Jersagfast writes –
I always have loved Apple and their non-jerky, fluid like GUI in all of their OS’s. Then I noticed it even with their hardware when I got my MacBook Pro over 3 years ago. My older PC’s always had a flashing sleep LED. That was fine until I saw the “breathing” LED pattern that Apple did on the Mac products. Much nicer. I saw these awesome cufflinks with the same “breathing” pattern, and got inspired to write a little Arduino sketch to replicate it. So I did.
“Breathing” Sleep LED – Arduino cufflinks – [Link]
Open source electronic cufflinks, pulsate like Apple Macs – a very last minute ultimate geek gift for Father’s day (order for overnight shipping if you want them on Friday!).
We designed these little cufflinks that subtlety pulsated like a Mac. We wanted something that was futuristic but still classy enough to wear for special events when we need to get dressed up. There will be a necklace version too of course.
Open source electronic cufflinks “pulsate” like Apple Macs – [Link]
Squonk writes: [via]
Here is an interesting paper on “Very Low-Cost Sensing and Communication Using Bidirectional LEDs”. Not new (2003), but this technical report is very detailed.
The abstract to the document by Mitsubishi Electric states: “A novel microprocessor interface circuit is described which can alternately emit and detect light using only an LED, two digital I/O pins and a single current limiting resistor.”
App note: very low-cost sensing and communication using bidirectional LEDs – [Link]
Forrest M. Mims III posts this quick and easy project on Jameco’s website demonstrating how to make a simple two-way opto-isolator using two LEDs. [via]
Quick and easy two-way opto-isolator – [Link]
Dmitry Grinberg had a few PIC12F1840 MCUs lying around, and wanted to use them in some type of IR remote control project. He decided to construct a remote control mood light using the PICs in both transmitter and receiver. Four high-brightness LEDs (White, Red, Green, and Blue) are used to combine to form different colors in the receiver unit housed in a jar, along with a 38 kHz IR receiver module. The commands are generated by a PIC (housed in a gutted remote control housing) and transmitted via IR LED.
Remote control mood light – [Link]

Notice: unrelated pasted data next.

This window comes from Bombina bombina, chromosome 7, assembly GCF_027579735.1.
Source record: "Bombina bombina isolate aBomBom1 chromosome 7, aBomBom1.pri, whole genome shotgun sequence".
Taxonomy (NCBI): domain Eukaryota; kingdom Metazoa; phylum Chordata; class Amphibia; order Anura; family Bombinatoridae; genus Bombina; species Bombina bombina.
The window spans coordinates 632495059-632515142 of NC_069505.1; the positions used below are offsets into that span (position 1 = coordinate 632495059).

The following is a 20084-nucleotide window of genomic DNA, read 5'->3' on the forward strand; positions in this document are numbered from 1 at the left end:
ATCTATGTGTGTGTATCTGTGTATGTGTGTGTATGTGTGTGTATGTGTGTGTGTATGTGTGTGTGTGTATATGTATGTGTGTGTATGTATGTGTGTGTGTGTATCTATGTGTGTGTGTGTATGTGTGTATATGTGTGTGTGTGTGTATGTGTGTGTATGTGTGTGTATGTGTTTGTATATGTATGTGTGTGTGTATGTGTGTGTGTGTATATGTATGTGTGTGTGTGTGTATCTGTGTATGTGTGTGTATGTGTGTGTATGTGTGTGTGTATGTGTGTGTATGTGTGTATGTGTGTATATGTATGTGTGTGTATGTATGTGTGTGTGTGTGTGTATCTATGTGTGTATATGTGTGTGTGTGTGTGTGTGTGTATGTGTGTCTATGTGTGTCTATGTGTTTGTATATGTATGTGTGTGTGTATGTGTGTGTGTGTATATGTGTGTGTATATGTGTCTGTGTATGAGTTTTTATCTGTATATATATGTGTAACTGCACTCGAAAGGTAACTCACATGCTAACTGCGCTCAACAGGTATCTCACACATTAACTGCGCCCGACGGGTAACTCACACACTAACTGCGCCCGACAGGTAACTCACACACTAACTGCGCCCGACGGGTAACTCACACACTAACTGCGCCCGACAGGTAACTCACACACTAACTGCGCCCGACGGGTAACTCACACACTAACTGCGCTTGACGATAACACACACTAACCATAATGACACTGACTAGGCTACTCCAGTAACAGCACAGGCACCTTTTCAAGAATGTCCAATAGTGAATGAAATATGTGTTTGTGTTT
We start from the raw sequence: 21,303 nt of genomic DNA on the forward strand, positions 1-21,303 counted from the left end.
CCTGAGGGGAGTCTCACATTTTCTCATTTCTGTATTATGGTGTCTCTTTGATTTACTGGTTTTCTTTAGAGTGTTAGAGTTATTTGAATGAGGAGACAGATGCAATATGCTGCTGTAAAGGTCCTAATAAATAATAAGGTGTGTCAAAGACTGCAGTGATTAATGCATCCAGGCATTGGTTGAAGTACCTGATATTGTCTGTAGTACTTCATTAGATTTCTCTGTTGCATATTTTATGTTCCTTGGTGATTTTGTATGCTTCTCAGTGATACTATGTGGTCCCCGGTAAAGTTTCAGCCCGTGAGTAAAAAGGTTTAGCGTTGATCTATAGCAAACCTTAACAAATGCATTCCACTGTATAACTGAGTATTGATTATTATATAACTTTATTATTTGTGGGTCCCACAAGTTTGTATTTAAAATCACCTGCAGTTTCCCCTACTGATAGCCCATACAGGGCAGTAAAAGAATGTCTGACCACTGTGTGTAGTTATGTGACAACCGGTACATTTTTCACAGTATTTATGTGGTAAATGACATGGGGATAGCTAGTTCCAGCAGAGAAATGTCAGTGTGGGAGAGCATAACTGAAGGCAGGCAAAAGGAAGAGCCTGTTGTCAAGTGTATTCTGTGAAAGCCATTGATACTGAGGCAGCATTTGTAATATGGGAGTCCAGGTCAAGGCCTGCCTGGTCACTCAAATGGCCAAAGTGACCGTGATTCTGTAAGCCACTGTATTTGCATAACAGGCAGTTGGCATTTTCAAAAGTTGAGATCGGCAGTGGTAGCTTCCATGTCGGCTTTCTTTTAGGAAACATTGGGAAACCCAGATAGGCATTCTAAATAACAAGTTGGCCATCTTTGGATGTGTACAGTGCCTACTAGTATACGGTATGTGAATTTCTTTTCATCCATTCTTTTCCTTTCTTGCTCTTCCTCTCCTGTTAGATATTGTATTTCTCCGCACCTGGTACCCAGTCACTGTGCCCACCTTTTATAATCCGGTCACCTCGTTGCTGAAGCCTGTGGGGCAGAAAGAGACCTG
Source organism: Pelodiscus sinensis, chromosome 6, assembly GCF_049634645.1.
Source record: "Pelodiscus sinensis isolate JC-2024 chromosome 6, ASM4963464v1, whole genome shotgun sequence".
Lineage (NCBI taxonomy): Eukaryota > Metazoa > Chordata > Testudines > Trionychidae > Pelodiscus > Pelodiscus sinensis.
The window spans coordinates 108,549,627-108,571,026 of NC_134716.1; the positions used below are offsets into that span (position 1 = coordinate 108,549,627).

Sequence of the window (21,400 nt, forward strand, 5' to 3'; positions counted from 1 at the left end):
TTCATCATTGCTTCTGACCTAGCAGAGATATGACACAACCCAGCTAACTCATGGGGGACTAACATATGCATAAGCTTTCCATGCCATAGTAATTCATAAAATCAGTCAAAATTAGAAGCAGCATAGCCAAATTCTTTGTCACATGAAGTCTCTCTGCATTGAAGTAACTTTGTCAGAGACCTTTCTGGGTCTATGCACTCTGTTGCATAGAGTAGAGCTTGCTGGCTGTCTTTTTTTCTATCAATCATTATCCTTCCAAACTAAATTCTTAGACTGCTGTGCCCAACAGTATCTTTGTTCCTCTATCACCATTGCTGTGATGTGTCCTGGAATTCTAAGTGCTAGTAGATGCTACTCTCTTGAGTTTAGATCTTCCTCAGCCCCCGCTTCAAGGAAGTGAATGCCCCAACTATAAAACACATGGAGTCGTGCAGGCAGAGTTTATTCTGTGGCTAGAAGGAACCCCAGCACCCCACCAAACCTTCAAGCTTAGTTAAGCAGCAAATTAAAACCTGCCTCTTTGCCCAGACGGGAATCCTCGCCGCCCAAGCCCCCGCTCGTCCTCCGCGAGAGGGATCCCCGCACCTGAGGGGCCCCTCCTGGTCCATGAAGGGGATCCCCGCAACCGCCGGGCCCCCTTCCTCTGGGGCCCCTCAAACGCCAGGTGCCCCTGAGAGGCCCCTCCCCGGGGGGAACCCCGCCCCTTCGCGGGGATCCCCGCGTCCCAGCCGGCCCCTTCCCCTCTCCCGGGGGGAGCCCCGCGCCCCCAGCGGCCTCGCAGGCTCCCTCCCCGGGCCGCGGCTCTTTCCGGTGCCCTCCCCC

You know it, in the winter time it is hard to get up, because it is dark outside and your body just won’t wake up in the middle of the night. So you can buy an alarm-clock that wakes you up with light. These devices are not as expensive as few years ago, but most of them look really ugly.
On the other hand, most of the time it is also dark when you come home from work. So the great sunset is also gone. Wintertime seems sad, isn’t it?
But not for the readers of this instructable. It explains you how to build a combined sunrise and sunset-lamp from a picaxe microcontroller, some LEDs and a few other parts.
A sunrise and sunset lamp with LEDs – [Link]
Just finished assembling Aurora 9×18. Based on the prototype aurora 9, this unit has 18 tri-color LEDs in each of 9 circles.
Because of the number of components (162 LEDs), assembly was quite a chore. Tri-color LED has pins that are close together, very narrow for a through-hole component. Solder bridging can happen very easily. (I’ve been soldering for over 30 years now, and thought I had good enough skill to get through the soldering, but I had a bit of a struggle…)
LED Aurora 9×18 – [Link]
My first electronics project of the summer is now finished. Overall, it didn’t take me too long to complete, and I’m very pleased with the results. Watch this video overview and check after the break for all the juicy details.
Linksys LED Matrix – [Link]
Siliconfish used to build IR cameras for a living, so he knows something about the effects light of various IR wavelengths can have on a camera. When his town installed photo cameras on the traffic lights, he decided to experiment with an array of IR LEDs mounted on a license plate frame to see what effect this would have on traffic light cameras. He presents his project details here for educational and research purposes only.
IR LED speed camera license plate blocker – [Link]
Micrel has announced the availability of the MIC4811 High Current 6 Channel Linear WLED Driver with DAM™ and Ultra Fast PWM™ Control.
The MIC4811/MIC4812 are high efficiency linear White LED (WLED) drivers designed to drive up to six high current WLEDs for signage lighting. The MIC4811/MIC4812 provide the highest possible efficiency at low source voltages as this architecture has no switching losses present in traditional charge pumps or inductive boost circuits. These linear drivers maintain constant current for up to six WLEDs and feature a typical dropout of 100mV at 50mA (MIC4811) and 190mV at 100mA (MIC4812).
The MIC4811/MIC4812 feature Dynamic Average Matching™ (DAM™) which is specifically designed to provide optimum matching across all WLEDs.
MIC4811: High Current 6 Channel Linear WLED Driver with DAM™ and Ultra Fast PWM™ Control – [Link]